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Santos F.P.S.,Hematology and Oncology Center | Verstovsek S.,University of Houston
Hematology/Oncology Clinics of North America | Year: 2012

The development of JAK2 inhibitors followed the discovery of activating mutation of JAK2 (JAK2V617F) in patients with classic Philadelphia-negative myeloproliferative neoplasms (Ph-negative MPN). It is now known that mutations activating the JAK-STAT pathway are ubiquitous in Ph-negative MPN, and that the deregulated JAK-STAT pathway plays a central role in the pathogenesis of these disorders. JAK2 inhibitors thus are effective in patients both with and without the JAK2V617F mutation. This article reviews the rationale for using JAK2 inhibitors in Ph-negative MPN, and the results of more recent clinical trials with these drugs. © 2012 Elsevier Inc.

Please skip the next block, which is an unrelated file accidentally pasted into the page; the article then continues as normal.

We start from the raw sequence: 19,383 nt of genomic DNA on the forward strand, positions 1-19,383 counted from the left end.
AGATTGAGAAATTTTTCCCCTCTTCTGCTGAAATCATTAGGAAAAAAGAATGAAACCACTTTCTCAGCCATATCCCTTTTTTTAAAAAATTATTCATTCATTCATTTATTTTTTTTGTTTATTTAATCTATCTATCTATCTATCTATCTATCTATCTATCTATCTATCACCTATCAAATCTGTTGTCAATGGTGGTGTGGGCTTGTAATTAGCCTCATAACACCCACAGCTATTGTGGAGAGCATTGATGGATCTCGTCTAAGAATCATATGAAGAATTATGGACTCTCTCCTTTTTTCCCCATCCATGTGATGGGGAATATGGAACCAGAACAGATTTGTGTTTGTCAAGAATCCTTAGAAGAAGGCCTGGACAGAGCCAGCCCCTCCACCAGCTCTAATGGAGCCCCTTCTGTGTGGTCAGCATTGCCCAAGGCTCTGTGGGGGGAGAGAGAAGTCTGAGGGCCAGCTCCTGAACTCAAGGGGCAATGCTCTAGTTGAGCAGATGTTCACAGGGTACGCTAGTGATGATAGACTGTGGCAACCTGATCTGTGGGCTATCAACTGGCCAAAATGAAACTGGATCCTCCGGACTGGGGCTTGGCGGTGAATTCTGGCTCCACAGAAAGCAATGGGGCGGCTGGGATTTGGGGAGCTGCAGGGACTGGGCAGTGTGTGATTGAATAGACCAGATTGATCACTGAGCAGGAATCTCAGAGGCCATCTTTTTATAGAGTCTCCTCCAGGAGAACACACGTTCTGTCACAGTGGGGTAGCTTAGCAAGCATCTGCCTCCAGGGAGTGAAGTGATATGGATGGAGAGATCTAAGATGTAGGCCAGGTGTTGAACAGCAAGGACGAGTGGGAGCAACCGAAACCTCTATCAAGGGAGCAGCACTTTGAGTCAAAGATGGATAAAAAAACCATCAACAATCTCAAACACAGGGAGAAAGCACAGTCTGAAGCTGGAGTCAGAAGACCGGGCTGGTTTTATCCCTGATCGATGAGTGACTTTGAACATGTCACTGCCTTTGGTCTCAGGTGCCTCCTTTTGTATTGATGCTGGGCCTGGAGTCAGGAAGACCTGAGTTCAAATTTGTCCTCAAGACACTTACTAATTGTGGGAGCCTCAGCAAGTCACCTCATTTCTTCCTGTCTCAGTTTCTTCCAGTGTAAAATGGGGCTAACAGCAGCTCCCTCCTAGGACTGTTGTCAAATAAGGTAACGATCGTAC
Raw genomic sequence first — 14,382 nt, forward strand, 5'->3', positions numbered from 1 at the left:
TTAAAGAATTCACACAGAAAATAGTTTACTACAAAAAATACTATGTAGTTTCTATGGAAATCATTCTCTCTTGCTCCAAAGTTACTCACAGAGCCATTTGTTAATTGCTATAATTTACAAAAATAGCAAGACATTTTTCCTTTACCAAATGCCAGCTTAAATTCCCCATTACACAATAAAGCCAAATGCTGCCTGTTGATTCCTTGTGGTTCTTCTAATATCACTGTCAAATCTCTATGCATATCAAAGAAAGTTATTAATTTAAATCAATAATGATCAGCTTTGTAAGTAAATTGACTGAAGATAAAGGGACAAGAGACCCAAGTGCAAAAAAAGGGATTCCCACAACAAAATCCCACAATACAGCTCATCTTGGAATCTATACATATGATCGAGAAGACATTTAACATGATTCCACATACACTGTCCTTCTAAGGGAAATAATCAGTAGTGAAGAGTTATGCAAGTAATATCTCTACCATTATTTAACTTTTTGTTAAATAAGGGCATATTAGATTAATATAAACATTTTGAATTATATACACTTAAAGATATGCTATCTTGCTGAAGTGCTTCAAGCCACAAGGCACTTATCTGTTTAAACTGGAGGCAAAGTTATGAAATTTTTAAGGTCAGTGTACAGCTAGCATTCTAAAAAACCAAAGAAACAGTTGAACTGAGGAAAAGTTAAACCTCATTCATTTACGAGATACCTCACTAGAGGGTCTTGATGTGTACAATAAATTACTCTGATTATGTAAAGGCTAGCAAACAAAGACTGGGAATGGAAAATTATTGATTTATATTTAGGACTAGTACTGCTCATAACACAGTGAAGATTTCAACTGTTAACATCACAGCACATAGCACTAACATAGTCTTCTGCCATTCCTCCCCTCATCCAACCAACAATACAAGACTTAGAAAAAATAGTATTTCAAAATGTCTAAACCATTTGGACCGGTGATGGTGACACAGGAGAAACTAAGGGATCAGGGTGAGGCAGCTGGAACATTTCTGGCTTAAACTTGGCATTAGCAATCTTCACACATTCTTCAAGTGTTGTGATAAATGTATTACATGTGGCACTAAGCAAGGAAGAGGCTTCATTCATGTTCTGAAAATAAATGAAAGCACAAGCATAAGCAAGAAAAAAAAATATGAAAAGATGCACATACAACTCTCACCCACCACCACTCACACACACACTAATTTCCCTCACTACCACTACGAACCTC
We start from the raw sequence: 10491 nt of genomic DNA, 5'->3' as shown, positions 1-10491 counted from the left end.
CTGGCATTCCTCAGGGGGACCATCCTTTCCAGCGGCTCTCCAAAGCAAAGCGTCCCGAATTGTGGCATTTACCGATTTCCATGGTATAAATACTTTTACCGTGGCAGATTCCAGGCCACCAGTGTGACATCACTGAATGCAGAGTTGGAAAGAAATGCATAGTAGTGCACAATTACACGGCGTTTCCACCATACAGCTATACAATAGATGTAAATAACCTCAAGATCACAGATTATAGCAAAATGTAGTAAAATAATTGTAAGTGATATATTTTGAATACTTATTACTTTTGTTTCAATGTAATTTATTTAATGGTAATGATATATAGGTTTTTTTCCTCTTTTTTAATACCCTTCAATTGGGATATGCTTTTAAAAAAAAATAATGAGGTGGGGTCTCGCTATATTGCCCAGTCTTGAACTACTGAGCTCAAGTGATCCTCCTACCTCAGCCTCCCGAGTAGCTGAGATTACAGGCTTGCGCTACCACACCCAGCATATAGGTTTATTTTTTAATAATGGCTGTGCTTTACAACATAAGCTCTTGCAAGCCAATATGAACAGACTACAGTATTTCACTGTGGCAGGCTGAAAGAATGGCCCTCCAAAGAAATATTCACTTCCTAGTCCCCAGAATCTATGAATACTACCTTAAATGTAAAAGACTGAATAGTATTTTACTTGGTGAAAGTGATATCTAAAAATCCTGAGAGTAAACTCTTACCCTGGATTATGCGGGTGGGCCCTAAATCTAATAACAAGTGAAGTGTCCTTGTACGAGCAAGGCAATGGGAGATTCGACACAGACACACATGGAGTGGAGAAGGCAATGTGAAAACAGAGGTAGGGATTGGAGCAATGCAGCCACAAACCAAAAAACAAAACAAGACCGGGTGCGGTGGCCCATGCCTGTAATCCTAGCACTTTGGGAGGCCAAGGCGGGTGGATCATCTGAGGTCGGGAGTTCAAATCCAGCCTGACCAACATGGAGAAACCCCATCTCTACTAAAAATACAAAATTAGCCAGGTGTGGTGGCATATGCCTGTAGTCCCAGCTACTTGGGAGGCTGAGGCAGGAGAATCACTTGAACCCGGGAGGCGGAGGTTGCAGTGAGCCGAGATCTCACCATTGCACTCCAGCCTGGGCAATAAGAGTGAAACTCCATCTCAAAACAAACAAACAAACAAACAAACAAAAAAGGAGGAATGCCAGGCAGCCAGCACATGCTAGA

Santos F.P.S.,Hematology and Oncology Center | O'Brien S.,University of Texas M. D. Anderson Cancer Center
Cancer Journal (United States) | Year: 2012